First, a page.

Story-Built to Overcome

It was spring of 2017 when Isra’ arrived in Canada.

When she first stepped out of the airport, she looked down at the ground. The pavement was so smooth, though she noticed a web of small cracks running from where she was standing to the end of the street. In those cracks, she saw countless little blades of grass. She had not seen grass so green since she left her home four years earlier.

Among the blades of grass she saw a little yellow dandelion, an early bloom just emerging from its bud. The dandelion pushed its way impossibly through gravel and grit to start a journey towards the sun.

Let it be so, God, she thought to herself. And, holding Qusay’s hand tightly, she stepped into the car. 

Today, two years later, she puts on the same headscarf she wore the day she left Syria. She puts it on under softly falling snow outside. It is cold. There are fewer stars in Canada. 

Her son, Ammar, is growing. He was born just months after they arrived in Canada.

He is Canadian in his citizenship. No one taught Isra’ how to raise a Canadian. She frequently wonders if there is something she needs to do, to not do, to do differently in order to raise a son in this place so cold, far colder than that March night at the border.

Ammar has just learned to walk, and Isra’ runs around constantly making sure he does not fall onto anything sharp. She cannot stand it when Ammar cries. She cries when he cries. She cannot see him in pain.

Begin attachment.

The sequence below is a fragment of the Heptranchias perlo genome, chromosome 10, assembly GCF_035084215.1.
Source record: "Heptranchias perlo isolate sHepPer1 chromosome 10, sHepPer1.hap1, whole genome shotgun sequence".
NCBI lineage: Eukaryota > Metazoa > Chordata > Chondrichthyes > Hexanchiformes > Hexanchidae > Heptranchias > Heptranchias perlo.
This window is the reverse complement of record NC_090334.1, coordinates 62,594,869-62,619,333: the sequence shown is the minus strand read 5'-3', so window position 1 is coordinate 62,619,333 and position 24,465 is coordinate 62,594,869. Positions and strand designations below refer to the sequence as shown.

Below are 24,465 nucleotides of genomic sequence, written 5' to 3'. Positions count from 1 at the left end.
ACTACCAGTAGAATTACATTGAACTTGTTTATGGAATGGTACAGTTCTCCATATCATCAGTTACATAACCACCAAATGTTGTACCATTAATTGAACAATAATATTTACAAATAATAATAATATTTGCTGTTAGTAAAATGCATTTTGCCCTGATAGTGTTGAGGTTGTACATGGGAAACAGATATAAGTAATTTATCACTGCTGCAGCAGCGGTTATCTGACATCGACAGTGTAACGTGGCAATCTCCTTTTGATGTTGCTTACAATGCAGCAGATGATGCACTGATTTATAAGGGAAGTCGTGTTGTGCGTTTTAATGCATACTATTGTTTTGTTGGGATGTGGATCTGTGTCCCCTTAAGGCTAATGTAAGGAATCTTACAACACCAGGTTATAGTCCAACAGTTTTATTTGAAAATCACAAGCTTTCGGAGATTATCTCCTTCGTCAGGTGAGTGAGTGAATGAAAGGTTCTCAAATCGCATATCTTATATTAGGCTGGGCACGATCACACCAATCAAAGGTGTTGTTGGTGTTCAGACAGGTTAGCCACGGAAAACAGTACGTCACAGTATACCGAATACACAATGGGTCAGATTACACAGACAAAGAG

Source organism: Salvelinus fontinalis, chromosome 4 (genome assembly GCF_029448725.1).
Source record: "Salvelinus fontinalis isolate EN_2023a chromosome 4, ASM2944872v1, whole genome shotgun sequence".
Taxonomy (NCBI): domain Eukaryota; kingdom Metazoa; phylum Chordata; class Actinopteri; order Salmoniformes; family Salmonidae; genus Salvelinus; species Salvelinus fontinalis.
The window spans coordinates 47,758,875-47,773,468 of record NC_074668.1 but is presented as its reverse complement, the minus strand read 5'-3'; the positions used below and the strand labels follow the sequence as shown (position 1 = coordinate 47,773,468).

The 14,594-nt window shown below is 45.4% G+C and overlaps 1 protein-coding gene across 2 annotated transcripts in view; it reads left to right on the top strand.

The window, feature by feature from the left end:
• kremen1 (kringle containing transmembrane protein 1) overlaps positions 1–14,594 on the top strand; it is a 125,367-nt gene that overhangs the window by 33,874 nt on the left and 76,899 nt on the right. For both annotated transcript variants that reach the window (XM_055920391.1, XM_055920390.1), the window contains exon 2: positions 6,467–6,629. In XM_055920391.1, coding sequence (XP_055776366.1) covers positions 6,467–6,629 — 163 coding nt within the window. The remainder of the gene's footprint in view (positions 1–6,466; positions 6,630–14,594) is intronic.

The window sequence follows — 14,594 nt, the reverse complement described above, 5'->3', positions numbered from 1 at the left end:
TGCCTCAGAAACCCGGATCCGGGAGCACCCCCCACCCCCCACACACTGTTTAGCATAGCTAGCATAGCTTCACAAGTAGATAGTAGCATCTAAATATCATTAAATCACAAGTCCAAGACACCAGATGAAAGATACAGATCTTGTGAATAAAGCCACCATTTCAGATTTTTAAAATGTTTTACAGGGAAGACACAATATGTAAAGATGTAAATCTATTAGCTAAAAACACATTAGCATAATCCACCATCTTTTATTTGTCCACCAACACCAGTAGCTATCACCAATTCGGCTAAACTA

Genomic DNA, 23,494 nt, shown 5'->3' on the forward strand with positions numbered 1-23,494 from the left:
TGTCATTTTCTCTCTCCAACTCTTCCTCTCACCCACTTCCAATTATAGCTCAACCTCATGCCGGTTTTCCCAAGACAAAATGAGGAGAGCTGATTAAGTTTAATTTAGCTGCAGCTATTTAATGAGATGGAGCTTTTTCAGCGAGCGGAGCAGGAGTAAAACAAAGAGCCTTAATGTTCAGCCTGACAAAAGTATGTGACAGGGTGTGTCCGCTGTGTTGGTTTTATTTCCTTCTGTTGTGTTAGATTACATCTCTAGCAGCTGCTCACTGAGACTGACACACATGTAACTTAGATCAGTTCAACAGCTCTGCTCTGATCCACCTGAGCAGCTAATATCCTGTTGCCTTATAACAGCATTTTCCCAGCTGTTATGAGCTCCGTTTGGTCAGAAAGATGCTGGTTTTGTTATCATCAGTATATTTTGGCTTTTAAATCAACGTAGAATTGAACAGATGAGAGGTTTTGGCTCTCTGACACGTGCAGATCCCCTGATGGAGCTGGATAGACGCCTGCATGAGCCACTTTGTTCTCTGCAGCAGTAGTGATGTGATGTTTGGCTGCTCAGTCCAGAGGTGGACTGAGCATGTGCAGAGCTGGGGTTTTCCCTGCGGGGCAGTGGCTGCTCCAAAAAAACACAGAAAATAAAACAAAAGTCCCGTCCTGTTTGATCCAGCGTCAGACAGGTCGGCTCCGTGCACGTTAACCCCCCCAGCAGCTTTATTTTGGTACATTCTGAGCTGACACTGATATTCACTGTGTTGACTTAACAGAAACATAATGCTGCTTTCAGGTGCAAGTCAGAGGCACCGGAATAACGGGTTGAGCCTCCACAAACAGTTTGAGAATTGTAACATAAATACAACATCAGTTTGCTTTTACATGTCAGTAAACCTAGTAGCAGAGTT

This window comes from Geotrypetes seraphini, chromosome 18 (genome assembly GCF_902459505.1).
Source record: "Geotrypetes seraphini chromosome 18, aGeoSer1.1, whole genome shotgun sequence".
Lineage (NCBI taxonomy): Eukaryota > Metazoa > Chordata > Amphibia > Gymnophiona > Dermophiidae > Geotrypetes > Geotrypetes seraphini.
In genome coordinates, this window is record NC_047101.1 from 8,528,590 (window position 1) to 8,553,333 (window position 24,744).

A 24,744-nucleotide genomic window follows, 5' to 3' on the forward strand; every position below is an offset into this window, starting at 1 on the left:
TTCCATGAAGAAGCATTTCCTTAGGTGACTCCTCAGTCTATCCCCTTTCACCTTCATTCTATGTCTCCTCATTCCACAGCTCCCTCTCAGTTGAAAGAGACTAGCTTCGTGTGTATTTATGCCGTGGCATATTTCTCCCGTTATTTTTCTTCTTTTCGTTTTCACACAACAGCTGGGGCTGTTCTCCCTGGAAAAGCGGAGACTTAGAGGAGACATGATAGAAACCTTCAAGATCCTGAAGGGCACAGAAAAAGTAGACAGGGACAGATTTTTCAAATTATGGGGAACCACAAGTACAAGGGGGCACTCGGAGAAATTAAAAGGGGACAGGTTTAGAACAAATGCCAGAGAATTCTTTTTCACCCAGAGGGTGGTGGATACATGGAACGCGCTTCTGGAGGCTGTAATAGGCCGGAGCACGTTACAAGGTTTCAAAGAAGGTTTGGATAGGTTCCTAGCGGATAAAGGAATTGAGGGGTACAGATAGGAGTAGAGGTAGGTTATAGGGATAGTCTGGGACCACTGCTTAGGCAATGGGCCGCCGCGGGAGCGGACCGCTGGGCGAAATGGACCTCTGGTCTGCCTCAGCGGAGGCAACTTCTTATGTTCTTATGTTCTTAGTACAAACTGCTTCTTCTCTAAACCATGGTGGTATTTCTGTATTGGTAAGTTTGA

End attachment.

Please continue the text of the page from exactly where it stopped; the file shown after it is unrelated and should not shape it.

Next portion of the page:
She named him for her husband’s brother, who left at the time she and Qusay left, hoping to make it to Turkey and then to Italy. He did not make it to Italy. Neither she nor Qusay have heard from his brother Ammar in three months, when he was on the coast of Turkey. None of them know where he is, or even where exactly he had intended to go when he arrived. 

Isra’ does not know what has become of older Ammar. But Isra’ hopes fervently that her little Ammar will build something better than any of them have been able to build—how she hopes he will have more, lose less, and stay close to her.

Isra’s son looks identical to his Uncle Ahmad, who has since moved from Turkey to Germany.

The week before she left for Canada, Isra’ had finished an online course she had started in the camp. She earned a diploma in journalism from a university in the United States. Engineering was not one of their offerings, so she decided that she would try her best to tell stories as a journalist. She had plenty to say, and pen and paper had always been preferable to words.

 Even with her degree, Isra’ cannot yet work in Canada. Her English is too weak. 

Also, Canada does not need journalists now. They have people to tell their stories, and seemingly, to tell others’ stories. More importantly, Ammar needs a mother full time, as Isra’ has no family in Canada to watch him, to hold him, or to hold her when she feels overwhelmed, or when she feels numb, which still happens, although much more rarely than before.

The first time it happened, the first time she was unable to feel, she just had to wait until the tears came. The bamia her mom left for her that one day had coaxed her tears out of hiding. She and Ahmad both cried together that day. She wishes she could recreate that moment. She knows she needs to let something out. She cares little what it is—she just wants to feel it.